On April 22, 2020, the president signed a proclamation suspending immigration into the United States in what was claimed to be a response to the economic crisis caused by the coronavirus pandemic.
Said to be intended to protect jobs from foreign nationals during the ongoing economic contraction, the proclamation suspends the issuance of immigrant visas to those who now are outside the country for a temporary period of 60 days. While seemingly innocuous, this order threatens to further destabilize the American economy and represents yet another attempt to sow division when the fate of the country depends on coming together. Jews understand the danger of fomenting division for the sake of political expediency. For many of us, it is all too familiar.
As has been established in numerous studies, suggesting that immigration hurts or depresses wages is a fallacy. If anything, immigration allows us to compete on a global scale, attracting the best and brightest from around the world. Limitations to immigration also will have unexpected consequences. Take colleges, for example. Universities in the United States are increasingly dependent on students from overseas, who often pay full tuition to attend. By signaling that there may not be a place for these students in the American economy after they graduate, these young men and women may reevaluate their options and reconsider where to study.
Not only do the schools themselves lose an important source of income, but the communities where these students choose to live lose consumers as local communities face dwindling taxes. Worse yet, the American workforce loses an invaluable supply of talent and investment. If the leaders and entrepreneurs of tomorrow decide that their futures are brighter in places like Canada, Europe, or Asia, America’s reputation as a cradle of innovation will be lost. Faced with increasing parochialism at home, even businesses created by Americans may decide to invest in the development of a workforce outside the United States in order to remain competitive with countries willing to attract and retain talented individuals and their families.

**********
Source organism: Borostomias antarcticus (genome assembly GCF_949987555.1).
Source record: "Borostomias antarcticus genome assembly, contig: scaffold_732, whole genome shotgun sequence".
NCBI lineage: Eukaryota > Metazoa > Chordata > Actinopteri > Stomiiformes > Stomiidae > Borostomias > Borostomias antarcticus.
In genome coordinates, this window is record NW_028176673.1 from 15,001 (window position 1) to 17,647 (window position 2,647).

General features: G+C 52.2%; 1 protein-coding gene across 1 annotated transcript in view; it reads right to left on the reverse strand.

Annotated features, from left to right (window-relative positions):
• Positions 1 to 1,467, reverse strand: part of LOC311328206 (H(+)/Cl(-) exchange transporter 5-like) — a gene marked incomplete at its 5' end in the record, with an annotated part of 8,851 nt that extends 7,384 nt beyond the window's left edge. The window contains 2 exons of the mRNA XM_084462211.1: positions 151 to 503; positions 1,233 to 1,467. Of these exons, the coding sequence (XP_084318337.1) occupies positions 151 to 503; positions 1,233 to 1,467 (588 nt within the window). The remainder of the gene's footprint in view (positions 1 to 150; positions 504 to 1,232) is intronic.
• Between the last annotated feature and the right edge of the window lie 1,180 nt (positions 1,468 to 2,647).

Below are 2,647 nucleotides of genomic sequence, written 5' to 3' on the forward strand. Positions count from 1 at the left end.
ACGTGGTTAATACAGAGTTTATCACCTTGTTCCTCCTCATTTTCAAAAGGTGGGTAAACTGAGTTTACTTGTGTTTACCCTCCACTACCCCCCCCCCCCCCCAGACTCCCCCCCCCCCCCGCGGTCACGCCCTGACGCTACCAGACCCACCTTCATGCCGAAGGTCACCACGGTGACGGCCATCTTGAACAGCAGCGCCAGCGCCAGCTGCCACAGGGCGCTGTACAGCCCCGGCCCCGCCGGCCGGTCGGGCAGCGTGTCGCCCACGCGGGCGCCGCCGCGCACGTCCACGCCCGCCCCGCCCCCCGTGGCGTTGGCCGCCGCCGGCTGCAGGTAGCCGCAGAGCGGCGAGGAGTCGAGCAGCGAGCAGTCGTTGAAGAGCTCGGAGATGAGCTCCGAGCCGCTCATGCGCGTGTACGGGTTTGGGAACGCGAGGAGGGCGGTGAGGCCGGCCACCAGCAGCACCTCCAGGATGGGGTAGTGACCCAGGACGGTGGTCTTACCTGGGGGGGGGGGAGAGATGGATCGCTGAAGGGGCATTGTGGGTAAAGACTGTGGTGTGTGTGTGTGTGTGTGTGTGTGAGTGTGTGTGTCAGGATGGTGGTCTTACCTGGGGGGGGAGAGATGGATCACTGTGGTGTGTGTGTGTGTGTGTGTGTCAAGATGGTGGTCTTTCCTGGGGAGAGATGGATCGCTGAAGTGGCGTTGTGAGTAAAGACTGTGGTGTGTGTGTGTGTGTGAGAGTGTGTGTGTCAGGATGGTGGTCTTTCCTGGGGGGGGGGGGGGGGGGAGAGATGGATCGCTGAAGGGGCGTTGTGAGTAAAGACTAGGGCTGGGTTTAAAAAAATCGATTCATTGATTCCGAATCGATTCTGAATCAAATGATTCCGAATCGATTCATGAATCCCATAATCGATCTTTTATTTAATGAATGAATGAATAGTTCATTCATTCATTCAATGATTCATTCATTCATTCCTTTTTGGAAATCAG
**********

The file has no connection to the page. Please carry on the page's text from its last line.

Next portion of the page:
Over the last month, Americans have seen the value that immigrants add firsthand — how people from around the world have been working with native-born Americans to protect the country’s health and well-being. Immigrants make up one in four workers in the health care industry, from doctors working to save lives in emergency rooms to the home health aides looking after our seniors who are uniquely at risk during this pandemic. They are researchers looking for a vaccine, farmers ensuring crops come to market, and even clerks and grocers stocking shelves and keeping families supplied.
It would, of course, be simple for the administration to make exceptions for these invaluable frontline workers. Indeed, the proclamation has significant carve-outs for medical professionals and their families, in order to buttress a healthcare system that already was in desperate need for workers. But why would these highly educated people want to come to a country that has effectively walled itself off from the rest of the world?
Once again, the administration has picked political expediency over an effective long-term policy. Jobs will not be saved by limiting immigration for 60 days or 120 days or years, and America cannot build a wall to keep out a virus that is already galloping through American towns even as it slows in some if the hardest hit corners of Asia and Europe.
As Jews, we know the value of community and the importance of shared sacrifice and contribution to the common good. Israel itself is a country built on the toil, valor, and heartache of people who came from hundreds of cities and towns from around the world to build a new home. Its formation echoes the promise of United States’ own founding: a new beginning for those willing to fight for the future and transcend the limitations of the past.
While America is known as an innovator, it is, more than anything, an idea. It is a proposition that individuals can pass through her golden gates and find a home — not as outsiders or temporary laborers, but as neighbors and partners dedicated to furthering the grand experiment of democracy.
Every American story is an immigrant story, be it told by the first generation of settlers or the generation navigating the coronavirus. And while we are facing a crisis unlike any in living memory, the ending is not foretold. By coming together and using the talents and strength of both native-born citizens and immigrants, we will become an engine of prosperity.